Indignation was heated over action the Peoria Housing Authority took at Taft Homes over the July Fourth weekend.
PHA implemented measures again this year similar to those followed for almost a decade, but this year advance notification inadvertently did not go out to residents.
Outside traffic was barred from entering and all gates except one were locked. Residents were directed to the one open gate. The goal was to keep outsiders from entering the complex but allow residents to enter and exit through a gate with security guards.
That lack of advance communication “was a mistake, but the measures were for the right reasons,” said Carl Cannon, chairman of the Peoria PHA.
People took to social media sites, calling the measures a “lockdown” and contending it created a “concentration camp” atmosphere.
One activist objecting to the measures said, “I had fireworks going off in my neighborhood until past midnight, but police didn’t come and lockdown the neighborhood.”
Cannon said the measures were taken for safety. In 2011, firefighters responding to a fire were targeted with commercial-grade fireworks. Other incidents happened the following year over the holiday.
“The goal was to keep non-residents out,” Cannon said.
Some afternoons, drug dealers from outside ran through the complex and hid between buildings, Cannon said.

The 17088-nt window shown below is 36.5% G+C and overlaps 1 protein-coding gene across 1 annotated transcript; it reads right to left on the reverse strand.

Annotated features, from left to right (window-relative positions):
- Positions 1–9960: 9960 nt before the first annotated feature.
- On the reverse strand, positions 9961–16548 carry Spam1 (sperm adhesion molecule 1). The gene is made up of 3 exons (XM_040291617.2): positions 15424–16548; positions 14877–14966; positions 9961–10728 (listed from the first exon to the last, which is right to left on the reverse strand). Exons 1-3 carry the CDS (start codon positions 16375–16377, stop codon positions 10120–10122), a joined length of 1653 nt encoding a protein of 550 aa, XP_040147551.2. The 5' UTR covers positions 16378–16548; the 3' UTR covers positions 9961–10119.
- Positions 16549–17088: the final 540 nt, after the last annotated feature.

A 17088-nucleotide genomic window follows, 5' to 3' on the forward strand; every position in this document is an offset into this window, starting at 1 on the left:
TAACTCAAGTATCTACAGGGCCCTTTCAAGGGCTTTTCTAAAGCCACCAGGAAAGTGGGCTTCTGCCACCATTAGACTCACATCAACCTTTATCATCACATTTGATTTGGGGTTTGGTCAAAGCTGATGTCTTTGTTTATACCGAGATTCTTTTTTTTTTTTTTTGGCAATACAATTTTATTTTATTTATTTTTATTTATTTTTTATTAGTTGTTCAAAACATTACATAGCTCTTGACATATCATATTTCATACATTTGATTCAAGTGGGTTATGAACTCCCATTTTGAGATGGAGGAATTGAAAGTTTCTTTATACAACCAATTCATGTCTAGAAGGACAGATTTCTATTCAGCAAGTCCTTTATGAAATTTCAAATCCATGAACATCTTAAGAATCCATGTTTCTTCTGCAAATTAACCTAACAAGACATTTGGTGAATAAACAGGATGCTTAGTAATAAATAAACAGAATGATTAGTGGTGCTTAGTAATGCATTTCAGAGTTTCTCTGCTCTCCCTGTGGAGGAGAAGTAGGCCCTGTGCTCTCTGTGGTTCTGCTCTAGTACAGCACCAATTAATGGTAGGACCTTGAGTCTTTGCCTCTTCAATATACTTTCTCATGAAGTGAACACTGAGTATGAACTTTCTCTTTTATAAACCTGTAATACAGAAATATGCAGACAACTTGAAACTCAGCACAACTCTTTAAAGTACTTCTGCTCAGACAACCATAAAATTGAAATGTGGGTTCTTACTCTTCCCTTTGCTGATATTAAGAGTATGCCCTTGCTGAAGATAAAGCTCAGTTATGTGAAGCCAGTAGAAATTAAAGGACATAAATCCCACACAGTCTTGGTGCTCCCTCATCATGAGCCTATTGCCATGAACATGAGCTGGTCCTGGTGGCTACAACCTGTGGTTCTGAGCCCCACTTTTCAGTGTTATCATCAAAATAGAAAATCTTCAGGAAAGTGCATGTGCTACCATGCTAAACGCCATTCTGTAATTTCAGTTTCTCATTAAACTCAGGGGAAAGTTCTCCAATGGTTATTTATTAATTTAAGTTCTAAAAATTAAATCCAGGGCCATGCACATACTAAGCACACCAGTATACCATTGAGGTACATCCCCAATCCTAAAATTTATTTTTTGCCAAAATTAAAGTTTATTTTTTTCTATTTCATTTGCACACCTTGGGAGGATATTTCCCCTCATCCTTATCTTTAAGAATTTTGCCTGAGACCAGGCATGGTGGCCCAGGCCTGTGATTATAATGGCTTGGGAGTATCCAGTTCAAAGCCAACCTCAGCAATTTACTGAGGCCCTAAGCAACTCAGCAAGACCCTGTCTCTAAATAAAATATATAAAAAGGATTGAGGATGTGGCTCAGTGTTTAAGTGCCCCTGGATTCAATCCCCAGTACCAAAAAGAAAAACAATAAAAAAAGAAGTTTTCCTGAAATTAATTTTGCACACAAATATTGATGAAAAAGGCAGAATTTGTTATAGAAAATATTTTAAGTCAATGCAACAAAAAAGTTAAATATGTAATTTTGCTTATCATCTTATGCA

“We have the gates for a reason. When drug dealers ran through the property at 2 in the afternoon, it was like the OK corral,” he said, noting an afternoon gun incident that left a homicide victim dead on the property with schoolchildren walking past the body.
Elaine Hopkins, president of the Peoria Area ACLU chapter, stated, “No other neighborhoods in Peoria have awakened to find police at the entrance to prevent non-residents from entering, even though fireworks were going off there at all hours. Some of our chapter board members are aware of Taft residents’ complaints and are concerned about this apparent violation of their civil liberties.”
Cannon expressed the belief that George Floyd’s death in Minneapolis has pushed the country into a new era with both Black and white people demanding change and justice.
“It’s going to take all of us working together,” he said.
Cannon is professionally dedicated to teaching Black youth about alternatives and opportunities for their futures. He is supervisor of youth outreach and intervention with the Peoria Park District and founded the ELITE Youth Program Corps. He has taken students to the DuSable Musuem of African American History in Chicago.
“I want kids to see some of their history. I don’t want to throw sticks and stones but this (new era) is a battle cry to fix the system,” he said.
The Peoria Chapter of the ACLU has looked into filing a complaint with the Chicago ACLU over the security measures at Taft but has not yet received a response from the Chicago office.